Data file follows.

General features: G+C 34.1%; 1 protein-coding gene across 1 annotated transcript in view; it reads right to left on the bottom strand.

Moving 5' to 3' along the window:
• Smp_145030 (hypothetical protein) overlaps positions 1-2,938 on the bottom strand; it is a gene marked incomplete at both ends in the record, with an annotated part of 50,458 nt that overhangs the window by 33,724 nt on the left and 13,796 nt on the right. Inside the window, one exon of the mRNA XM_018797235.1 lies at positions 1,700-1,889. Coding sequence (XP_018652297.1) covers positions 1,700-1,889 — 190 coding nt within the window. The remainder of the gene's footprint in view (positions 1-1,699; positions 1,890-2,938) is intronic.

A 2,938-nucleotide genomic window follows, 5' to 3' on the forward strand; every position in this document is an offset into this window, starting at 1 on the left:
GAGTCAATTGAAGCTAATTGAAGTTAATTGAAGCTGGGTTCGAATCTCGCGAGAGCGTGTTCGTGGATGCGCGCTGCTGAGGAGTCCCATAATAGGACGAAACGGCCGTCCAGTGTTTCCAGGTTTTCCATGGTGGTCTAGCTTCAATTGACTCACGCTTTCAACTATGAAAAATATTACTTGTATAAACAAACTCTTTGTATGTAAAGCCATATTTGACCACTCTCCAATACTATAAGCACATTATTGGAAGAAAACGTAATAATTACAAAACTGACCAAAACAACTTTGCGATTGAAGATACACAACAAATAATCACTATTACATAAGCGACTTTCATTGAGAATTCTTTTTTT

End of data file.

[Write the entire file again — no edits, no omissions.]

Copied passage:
General features: G+C 34.1%; 1 protein-coding gene across 1 annotated transcript in view; it reads right to left on the bottom strand.

Moving 5' to 3' along the window:
• Smp_145030 (hypothetical protein) overlaps positions 1-2,938 on the bottom strand; it is a gene marked incomplete at both ends in the record, with an annotated part of 50,458 nt that overhangs the window by 33,724 nt on the left and 13,796 nt on the right. Inside the window, one exon of the mRNA XM_018797235.1 lies at positions 1,700-1,889. Coding sequence (XP_018652297.1) covers positions 1,700-1,889 — 190 coding nt within the window. The remainder of the gene's footprint in view (positions 1-1,699; positions 1,890-2,938) is intronic.

A 2,938-nucleotide genomic window follows, 5' to 3' on the forward strand; every position in this document is an offset into this window, starting at 1 on the left:
GAGTCAATTGAAGCTAATTGAAGTTAATTGAAGCTGGGTTCGAATCTCGCGAGAGCGTGTTCGTGGATGCGCGCTGCTGAGGAGTCCCATAATAGGACGAAACGGCCGTCCAGTGTTTCCAGGTTTTCCATGGTGGTCTAGCTTCAATTGACTCACGCTTTCAACTATGAAAAATATTACTTGTATAAACAAACTCTTTGTATGTAAAGCCATATTTGACCACTCTCCAATACTATAAGCACATTATTGGAAGAAAACGTAATAATTACAAAACTGACCAAAACAACTTTGCGATTGAAGATACACAACAAATAATCACTATTACATAAGCGACTTTCATTGAGAATTCTTTTTTT